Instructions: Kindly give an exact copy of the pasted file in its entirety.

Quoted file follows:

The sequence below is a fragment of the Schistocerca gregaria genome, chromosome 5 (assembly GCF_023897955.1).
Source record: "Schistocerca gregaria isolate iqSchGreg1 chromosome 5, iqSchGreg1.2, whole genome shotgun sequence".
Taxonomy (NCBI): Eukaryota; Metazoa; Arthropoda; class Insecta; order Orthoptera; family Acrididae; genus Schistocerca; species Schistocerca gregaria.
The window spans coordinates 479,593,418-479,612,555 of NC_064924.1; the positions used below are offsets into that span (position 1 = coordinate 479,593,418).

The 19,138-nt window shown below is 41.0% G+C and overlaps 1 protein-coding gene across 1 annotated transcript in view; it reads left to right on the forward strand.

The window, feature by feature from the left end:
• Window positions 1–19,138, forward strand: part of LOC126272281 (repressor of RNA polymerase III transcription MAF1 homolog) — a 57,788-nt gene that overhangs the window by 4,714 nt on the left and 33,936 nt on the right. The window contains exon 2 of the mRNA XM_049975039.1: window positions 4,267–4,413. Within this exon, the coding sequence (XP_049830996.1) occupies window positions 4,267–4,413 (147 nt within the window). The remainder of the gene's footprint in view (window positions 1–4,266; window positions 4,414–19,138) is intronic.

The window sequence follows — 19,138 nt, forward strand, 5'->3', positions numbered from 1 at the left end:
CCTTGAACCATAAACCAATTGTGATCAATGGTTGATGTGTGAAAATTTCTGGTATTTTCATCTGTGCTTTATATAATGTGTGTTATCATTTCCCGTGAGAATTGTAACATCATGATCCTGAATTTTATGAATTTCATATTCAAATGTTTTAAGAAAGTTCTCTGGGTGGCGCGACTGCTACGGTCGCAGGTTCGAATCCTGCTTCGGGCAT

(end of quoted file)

The sequence below is a fragment of the Schistocerca gregaria genome, chromosome 5 (assembly GCF_023897955.1).
Source record: "Schistocerca gregaria isolate iqSchGreg1 chromosome 5, iqSchGreg1.2, whole genome shotgun sequence".
Taxonomy (NCBI): Eukaryota; Metazoa; Arthropoda; class Insecta; order Orthoptera; family Acrididae; genus Schistocerca; species Schistocerca gregaria.
The window spans coordinates 479,593,418-479,612,555 of NC_064924.1; the positions used below are offsets into that span (position 1 = coordinate 479,593,418).

The 19,138-nt window shown below is 41.0% G+C and overlaps 1 protein-coding gene across 1 annotated transcript in view; it reads left to right on the forward strand.

The window, feature by feature from the left end:
• Window positions 1–19,138, forward strand: part of LOC126272281 (repressor of RNA polymerase III transcription MAF1 homolog) — a 57,788-nt gene that overhangs the window by 4,714 nt on the left and 33,936 nt on the right. The window contains exon 2 of the mRNA XM_049975039.1: window positions 4,267–4,413. Within this exon, the coding sequence (XP_049830996.1) occupies window positions 4,267–4,413 (147 nt within the window). The remainder of the gene's footprint in view (window positions 1–4,266; window positions 4,414–19,138) is intronic.

The window sequence follows — 19,138 nt, forward strand, 5'->3', positions numbered from 1 at the left end:
CCTTGAACCATAAACCAATTGTGATCAATGGTTGATGTGTGAAAATTTCTGGTATTTTCATCTGTGCTTTATATAATGTGTGTTATCATTTCCCGTGAGAATTGTAACATCATGATCCTGAATTTTATGAATTTCATATTCAAATGTTTTAAGAAAGTTCTCTGGGTGGCGCGACTGCTACGGTCGCAGGTTCGAATCCTGCTTCGGGCAT